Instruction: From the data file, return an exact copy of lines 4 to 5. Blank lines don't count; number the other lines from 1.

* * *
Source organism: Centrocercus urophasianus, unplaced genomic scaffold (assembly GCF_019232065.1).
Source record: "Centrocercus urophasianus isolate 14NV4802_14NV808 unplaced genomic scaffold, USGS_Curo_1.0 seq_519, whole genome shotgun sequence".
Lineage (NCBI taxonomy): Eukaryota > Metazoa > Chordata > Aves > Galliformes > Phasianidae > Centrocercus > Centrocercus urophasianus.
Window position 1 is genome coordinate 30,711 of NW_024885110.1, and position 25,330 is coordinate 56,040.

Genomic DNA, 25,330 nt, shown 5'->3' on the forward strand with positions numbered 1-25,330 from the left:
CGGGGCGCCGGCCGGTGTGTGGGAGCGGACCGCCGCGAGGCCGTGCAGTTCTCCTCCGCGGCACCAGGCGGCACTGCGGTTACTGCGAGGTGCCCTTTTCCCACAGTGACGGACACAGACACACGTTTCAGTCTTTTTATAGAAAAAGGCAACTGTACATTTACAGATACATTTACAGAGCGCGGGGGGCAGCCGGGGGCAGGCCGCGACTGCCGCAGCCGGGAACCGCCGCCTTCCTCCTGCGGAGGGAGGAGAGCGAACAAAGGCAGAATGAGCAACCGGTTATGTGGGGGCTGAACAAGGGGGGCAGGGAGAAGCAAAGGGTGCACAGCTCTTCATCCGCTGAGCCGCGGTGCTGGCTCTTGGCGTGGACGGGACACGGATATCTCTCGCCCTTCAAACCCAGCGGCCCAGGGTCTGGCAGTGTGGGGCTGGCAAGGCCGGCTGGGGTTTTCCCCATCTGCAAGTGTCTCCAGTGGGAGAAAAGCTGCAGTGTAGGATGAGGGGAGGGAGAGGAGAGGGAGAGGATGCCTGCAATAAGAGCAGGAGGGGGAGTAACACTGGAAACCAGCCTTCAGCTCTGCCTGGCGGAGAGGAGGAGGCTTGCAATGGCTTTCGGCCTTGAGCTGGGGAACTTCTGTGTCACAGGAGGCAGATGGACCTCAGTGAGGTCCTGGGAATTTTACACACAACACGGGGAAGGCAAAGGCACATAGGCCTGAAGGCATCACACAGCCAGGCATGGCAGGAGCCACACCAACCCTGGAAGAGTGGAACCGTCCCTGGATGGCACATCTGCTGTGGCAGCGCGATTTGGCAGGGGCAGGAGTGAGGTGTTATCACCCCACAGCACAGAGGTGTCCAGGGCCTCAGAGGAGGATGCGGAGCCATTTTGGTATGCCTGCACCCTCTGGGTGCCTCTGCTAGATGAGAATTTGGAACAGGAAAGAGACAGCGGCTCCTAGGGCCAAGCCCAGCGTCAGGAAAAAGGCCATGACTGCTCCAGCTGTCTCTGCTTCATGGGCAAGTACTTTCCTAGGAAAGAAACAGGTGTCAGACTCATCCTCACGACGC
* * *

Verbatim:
Window position 1 is genome coordinate 30,711 of NW_024885110.1, and position 25,330 is coordinate 56,040.

Genomic DNA, 25,330 nt, shown 5'->3' on the forward strand with positions numbered 1-25,330 from the left: